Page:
A popular tradition in Japan is to buy souvenirs (omiyage) for friends or coworkers when traveling both in the country, or abroad. Many Japanese find individually packaged sweets a good option as they can share them with coworkers as a way to thank them for their time off.
Check out my post on Japanese Souvenirs
Aquarium in Okinawa
The Okinawa Churaumi Aquarium was the largest aquarium when built in 1976. It was rebuilt in 2002 and its size was surpassed by the Georgia Aquarium in 2005. It is home to 740 different species and 26,000 living creatures. The main tank, Kuroshi Sea, is large enough to house a shark whale (12m long).
Hokkaido Winter Festival
One of the best winter festivals (yuki matsuri) can be found in Hokkaido in February. It is held in Odori Park and displays enormous snow and ice sculptures. Other activities include ice skating and snow slides/rafts.
Beauty Face masks in Japan
Face masks are a popular skin treatment in Japan. They are relatively cheap, ranging from $5.00 – $10.00 for a pack of 7 – 10 masks. Five popular brands are: Pure Smile, Lululun Precious, Keana Nadeshiko Rice Mask, Quality 1st All in One Sheet Mask, and Clear Turn Babyish.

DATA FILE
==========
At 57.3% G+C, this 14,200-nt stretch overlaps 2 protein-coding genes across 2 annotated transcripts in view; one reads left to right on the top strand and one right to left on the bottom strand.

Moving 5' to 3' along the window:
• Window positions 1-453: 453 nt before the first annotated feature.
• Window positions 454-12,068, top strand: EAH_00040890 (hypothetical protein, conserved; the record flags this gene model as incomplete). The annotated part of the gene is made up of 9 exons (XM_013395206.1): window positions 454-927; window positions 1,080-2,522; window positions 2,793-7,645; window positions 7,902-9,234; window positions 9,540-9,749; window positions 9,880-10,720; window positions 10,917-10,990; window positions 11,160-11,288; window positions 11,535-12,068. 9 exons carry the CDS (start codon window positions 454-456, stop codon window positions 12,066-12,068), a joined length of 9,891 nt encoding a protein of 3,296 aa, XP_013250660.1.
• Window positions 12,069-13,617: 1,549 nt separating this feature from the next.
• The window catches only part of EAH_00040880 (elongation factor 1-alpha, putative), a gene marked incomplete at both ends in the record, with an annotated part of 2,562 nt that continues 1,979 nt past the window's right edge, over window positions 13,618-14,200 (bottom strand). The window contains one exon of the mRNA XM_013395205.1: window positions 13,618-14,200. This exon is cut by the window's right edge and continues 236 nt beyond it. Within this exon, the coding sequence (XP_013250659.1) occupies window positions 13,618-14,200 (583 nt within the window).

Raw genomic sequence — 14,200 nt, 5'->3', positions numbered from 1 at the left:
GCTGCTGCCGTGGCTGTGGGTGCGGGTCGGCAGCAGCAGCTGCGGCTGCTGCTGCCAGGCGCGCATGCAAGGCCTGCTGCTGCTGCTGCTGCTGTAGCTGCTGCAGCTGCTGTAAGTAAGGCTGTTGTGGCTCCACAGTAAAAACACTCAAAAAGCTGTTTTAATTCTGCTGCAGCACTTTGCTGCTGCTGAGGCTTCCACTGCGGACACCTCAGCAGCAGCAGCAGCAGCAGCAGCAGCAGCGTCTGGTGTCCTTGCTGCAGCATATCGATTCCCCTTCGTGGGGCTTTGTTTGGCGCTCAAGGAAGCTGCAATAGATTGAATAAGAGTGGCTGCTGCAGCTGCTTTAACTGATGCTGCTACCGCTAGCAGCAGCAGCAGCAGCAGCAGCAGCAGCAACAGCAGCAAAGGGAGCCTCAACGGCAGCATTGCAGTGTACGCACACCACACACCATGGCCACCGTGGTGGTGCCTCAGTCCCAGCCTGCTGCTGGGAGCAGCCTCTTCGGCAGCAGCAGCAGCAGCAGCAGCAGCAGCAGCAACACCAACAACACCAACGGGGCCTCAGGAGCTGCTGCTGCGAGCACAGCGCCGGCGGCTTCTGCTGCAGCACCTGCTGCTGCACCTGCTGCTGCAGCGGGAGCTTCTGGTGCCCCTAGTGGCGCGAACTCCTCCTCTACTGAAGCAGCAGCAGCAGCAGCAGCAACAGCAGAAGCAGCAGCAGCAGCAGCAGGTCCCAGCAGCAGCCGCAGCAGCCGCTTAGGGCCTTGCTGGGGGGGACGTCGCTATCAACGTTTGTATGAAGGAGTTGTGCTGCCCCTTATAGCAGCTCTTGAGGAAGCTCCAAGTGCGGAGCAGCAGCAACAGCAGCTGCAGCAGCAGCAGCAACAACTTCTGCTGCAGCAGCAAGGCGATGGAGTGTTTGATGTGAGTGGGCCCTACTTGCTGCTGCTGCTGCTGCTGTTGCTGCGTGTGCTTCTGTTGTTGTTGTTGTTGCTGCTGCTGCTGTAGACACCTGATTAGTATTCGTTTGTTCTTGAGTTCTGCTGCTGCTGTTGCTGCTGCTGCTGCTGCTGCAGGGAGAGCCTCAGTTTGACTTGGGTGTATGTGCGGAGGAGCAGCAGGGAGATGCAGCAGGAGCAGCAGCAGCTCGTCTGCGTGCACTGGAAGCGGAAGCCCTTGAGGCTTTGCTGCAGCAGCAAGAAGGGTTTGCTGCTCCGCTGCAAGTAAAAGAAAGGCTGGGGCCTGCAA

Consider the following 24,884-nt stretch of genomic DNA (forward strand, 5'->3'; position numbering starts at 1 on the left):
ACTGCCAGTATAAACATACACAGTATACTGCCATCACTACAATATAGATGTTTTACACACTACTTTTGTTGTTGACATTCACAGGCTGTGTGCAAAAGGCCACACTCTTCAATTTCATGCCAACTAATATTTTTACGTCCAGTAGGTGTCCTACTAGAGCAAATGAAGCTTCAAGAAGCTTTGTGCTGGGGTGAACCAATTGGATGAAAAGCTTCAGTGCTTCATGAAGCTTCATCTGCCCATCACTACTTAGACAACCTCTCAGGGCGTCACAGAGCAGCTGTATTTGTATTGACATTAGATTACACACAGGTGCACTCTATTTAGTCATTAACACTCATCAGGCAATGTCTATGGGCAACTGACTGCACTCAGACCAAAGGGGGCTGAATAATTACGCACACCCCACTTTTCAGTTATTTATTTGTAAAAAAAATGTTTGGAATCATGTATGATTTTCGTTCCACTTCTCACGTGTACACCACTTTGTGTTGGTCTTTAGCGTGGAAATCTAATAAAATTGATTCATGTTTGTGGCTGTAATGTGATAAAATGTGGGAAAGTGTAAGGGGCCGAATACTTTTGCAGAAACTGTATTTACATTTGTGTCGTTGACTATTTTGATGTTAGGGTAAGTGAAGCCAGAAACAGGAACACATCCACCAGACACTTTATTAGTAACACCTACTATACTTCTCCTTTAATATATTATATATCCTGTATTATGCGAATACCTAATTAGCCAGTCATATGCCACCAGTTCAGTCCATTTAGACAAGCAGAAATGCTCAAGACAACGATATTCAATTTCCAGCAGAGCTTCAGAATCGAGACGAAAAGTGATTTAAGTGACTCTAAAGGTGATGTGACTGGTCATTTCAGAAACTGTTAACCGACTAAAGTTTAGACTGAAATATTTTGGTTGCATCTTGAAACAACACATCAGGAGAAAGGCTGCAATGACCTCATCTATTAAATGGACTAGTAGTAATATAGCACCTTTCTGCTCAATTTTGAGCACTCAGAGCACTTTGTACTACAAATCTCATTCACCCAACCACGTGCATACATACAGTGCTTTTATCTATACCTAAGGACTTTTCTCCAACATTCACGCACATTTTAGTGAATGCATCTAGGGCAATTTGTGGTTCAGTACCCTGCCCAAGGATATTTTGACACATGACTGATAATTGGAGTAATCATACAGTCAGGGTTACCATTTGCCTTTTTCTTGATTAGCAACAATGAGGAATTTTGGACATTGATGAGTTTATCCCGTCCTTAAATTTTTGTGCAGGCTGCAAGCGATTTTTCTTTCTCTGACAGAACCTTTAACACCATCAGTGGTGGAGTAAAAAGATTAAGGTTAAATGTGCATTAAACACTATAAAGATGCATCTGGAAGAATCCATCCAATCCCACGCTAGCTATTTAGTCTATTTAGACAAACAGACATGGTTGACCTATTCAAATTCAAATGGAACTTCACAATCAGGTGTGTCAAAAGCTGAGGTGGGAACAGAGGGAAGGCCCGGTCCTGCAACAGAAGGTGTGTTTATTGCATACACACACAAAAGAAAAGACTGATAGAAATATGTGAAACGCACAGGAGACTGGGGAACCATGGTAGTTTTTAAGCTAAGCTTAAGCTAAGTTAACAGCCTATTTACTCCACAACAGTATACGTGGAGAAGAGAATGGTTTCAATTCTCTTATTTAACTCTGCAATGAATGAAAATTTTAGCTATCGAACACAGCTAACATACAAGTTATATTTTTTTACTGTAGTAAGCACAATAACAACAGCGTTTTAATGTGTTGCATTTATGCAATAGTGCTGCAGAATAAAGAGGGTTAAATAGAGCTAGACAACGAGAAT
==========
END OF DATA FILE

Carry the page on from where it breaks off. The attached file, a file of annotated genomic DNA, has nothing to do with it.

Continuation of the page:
Japanese street/festival food
Summertime is a great time to visit Japan with a variety of festivals, and food! Some of the top festival food consists of karaage (fried chicken), ikayaki (fried squid), Takoyaki (breaded octopus), okonomiyaki (Japanese pancake) and more!
Comic book cafes in Japan
Mangakissa (kissaten) are cafes where people can go to read comic books and relax. They can choose from hundreds of books to read, and often double as internet cafes. It costs roughly $9/hour and are open 24 hours a day 365 days a year.
Utensils in Japan
The main utensils used in Japan are chopsticks. Many restaurants do not provide forks, spoons, and knives, unless the meal calls for it. They can usually be brought to the table upon request if not already there.
Japanese Kobe beef
Cattle raised in Hyogo Prefecture are thought to be one of the most delicious cuts of meat, Kobe beef (Wagyu beef). It can be prepared in many different styles including: sukiyaki, sashimi, steak, shabu-shabu, and teppanyaki.
Japanese skin tone preference – Japan culture facts
The majority of Japanese women prefer to have a lighter skin tone color. In order to achieve this, they wear big hats, arm sleeves, and umbrellas to protect from the sun and a darker complexion.